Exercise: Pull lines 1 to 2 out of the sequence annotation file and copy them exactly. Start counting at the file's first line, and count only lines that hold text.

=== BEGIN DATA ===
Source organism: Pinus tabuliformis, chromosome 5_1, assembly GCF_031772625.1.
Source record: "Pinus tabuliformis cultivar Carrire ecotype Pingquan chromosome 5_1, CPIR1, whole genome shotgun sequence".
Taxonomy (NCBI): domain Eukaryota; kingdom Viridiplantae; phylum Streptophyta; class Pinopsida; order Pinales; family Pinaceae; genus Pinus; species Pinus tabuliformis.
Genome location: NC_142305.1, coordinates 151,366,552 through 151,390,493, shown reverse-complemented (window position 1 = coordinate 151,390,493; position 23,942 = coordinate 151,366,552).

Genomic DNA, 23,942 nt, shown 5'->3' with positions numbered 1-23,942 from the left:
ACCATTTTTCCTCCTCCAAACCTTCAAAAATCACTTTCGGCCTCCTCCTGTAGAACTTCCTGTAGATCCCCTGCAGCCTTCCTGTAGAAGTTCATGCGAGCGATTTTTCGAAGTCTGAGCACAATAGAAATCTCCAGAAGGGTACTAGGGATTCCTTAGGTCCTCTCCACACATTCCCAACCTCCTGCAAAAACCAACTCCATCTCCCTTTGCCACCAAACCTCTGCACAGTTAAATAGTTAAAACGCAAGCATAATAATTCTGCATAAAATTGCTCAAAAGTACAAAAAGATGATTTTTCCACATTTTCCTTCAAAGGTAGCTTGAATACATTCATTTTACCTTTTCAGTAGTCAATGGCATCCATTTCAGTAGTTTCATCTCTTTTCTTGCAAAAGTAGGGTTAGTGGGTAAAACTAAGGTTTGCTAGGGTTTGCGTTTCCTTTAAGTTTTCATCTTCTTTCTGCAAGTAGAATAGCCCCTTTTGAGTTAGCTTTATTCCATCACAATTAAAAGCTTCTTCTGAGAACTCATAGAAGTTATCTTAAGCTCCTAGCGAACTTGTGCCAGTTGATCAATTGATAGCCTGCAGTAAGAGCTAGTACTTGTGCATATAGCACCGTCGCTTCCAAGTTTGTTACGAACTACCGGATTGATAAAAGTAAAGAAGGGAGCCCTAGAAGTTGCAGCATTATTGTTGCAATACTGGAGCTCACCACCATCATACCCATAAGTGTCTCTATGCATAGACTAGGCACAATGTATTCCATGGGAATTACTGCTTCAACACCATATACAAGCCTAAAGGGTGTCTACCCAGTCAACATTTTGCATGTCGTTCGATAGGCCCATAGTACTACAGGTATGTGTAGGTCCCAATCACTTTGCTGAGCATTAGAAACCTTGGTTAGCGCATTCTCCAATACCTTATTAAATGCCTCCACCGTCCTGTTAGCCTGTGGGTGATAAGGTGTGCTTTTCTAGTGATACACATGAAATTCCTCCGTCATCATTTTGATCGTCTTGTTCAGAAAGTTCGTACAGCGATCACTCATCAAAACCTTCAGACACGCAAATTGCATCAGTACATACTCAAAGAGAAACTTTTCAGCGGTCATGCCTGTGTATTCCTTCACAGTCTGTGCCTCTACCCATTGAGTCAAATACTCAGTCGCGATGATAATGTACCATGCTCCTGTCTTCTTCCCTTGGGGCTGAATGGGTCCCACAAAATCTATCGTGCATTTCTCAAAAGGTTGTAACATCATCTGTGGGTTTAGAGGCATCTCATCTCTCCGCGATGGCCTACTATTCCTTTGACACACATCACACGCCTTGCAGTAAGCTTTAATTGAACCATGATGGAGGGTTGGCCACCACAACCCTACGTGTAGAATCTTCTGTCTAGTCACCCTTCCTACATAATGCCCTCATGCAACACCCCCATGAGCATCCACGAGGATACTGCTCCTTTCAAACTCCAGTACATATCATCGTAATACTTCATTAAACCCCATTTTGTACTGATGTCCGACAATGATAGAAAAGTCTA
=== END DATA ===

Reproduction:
Source organism: Pinus tabuliformis, chromosome 5_1, assembly GCF_031772625.1.
Source record: "Pinus tabuliformis cultivar Carrire ecotype Pingquan chromosome 5_1, CPIR1, whole genome shotgun sequence".